< Current issue
Dermatopathology: Practical & Conceptual January - March 2009
4. General Pathology: What is the true nature of colonic adenoma? Part IV: It is carcinoma
—a concept further supported via comparison with carcinoma
of the skin and of the breast
Masoud Asgari, M.D.
Sheng Chen, M.D.
of the skin
of the breast
Previously, in Parts I and II of this series of articles, we showed through historical and contemporary literature review that there has been long-standing controversy and confusion among investigators regarding the nature of so-called colonic adenoma. [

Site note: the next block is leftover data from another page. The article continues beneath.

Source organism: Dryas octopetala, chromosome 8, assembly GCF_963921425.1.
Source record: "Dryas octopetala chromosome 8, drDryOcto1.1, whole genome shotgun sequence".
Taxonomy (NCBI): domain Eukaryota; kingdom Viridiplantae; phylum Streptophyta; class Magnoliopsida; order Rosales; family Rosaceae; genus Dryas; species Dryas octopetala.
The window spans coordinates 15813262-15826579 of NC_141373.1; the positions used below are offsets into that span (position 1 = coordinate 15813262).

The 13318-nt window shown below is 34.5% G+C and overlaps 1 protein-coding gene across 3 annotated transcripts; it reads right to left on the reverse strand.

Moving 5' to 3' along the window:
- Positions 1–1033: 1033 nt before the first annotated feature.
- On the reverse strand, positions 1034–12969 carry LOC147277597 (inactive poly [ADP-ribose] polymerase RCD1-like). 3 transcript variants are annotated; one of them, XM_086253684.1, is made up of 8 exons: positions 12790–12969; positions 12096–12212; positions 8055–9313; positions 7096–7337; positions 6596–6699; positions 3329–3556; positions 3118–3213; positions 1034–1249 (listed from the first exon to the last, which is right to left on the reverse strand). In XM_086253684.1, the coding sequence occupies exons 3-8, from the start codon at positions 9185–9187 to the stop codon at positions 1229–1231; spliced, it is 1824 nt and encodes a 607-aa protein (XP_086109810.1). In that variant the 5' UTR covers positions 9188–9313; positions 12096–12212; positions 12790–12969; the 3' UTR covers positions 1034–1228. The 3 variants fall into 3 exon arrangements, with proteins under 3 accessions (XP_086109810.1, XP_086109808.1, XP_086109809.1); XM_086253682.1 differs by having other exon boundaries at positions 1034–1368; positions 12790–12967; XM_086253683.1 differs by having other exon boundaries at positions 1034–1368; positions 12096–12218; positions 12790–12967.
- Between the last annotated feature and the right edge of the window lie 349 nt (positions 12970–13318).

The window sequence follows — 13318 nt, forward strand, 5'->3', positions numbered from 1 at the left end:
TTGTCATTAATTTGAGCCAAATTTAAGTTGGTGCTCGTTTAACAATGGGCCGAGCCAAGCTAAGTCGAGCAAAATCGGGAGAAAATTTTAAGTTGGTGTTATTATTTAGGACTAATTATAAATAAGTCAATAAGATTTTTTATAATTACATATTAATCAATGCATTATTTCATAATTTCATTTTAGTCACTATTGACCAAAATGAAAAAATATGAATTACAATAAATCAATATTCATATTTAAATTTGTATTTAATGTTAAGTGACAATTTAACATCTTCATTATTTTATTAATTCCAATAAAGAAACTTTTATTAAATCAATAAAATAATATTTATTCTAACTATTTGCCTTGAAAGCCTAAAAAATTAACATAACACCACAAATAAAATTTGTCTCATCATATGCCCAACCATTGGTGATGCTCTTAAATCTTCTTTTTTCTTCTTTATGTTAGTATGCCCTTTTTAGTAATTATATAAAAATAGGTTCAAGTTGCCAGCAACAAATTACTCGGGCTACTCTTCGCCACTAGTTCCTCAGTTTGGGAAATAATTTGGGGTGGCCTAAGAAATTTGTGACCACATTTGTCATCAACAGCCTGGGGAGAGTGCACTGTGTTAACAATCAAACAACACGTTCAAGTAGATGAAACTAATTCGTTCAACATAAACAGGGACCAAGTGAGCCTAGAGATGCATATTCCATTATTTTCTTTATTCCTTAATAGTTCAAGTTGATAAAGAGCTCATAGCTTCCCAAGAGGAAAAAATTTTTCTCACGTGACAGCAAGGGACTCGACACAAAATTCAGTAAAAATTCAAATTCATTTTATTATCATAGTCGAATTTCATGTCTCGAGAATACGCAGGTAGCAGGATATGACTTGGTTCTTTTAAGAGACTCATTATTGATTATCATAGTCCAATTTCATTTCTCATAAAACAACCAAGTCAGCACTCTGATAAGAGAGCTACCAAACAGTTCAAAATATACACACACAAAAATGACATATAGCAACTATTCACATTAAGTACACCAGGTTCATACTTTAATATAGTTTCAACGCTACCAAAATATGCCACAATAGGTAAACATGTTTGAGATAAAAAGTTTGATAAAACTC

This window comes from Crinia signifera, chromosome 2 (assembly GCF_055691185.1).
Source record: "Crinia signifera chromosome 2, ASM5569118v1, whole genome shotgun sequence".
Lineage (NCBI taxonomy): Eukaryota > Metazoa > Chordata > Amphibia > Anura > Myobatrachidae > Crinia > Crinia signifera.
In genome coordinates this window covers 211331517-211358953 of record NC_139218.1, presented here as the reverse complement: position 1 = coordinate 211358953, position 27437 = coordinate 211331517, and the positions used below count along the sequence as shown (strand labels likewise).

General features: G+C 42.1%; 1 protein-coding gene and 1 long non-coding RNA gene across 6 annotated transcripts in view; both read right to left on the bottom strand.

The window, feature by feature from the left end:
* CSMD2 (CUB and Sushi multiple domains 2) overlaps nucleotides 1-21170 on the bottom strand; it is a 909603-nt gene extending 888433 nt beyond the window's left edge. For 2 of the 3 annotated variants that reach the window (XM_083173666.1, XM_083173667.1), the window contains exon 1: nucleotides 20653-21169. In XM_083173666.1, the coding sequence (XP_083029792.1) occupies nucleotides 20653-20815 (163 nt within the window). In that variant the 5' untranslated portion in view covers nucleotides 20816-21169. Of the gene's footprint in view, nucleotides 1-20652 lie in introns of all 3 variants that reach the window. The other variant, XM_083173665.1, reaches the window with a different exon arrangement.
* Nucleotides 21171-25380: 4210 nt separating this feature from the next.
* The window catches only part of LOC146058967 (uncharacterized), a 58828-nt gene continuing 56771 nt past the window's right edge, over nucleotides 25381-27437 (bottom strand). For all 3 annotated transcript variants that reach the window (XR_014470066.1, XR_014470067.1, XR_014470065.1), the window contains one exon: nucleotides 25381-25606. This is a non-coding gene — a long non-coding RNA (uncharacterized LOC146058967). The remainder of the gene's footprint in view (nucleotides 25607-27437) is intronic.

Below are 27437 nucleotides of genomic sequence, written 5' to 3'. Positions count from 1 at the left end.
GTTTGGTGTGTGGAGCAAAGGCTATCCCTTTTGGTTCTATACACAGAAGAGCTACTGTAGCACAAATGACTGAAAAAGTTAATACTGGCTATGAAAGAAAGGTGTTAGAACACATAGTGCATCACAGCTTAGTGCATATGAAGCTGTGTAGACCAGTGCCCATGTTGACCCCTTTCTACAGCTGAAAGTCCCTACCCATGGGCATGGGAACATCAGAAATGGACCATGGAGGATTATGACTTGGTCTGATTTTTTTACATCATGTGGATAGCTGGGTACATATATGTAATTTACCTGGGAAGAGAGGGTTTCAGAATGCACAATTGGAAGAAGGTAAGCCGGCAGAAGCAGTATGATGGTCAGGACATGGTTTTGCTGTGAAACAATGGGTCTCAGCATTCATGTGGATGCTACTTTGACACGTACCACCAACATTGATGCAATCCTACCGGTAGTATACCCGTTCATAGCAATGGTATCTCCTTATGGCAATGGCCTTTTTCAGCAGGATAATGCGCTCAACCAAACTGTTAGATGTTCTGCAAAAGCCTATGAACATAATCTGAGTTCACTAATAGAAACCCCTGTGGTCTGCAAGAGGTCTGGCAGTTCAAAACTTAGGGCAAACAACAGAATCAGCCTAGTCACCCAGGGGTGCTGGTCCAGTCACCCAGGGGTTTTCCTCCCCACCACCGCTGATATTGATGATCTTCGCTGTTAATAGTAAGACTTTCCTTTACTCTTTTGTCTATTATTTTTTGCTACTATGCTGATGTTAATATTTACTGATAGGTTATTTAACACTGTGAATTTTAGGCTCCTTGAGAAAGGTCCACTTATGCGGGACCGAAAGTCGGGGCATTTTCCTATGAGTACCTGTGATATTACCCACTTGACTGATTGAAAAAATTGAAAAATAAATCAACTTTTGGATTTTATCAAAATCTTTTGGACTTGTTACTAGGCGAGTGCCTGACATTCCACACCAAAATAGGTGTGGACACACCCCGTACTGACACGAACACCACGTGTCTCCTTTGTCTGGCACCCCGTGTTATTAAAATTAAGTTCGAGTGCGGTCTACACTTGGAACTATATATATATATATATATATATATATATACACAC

] In Part III of this series, based on histopathologic reassessment, we came to the conclusion that what has long been called colonic adenoma or adenomatous polyp is not adenoma, namely, a benign tumor of glandular origin, but is carcinoma
(CIS), a malignant neoplasm of epithelium that remains confined to that epithelium. [
CIS of the skin and of the breast are two well-established and recognized lesions. In this, Part IV of this series, we will compare so-called colonic adenoma with CIS in the skin and in the breast. Through this comparison, one will see that (1) many, if not all, cytomorphologic attributes used to diagnose CIS in the skin and in the breast are present in so-called colonic adenoma, further reinforcing our conclusion that the latter is not adenoma, but is CIS; and (2) CIS is a unifying concept that can be applied to any epithelium.
This site is made possible in part by:
Copyright © Derm101.com. All Rights Reserved.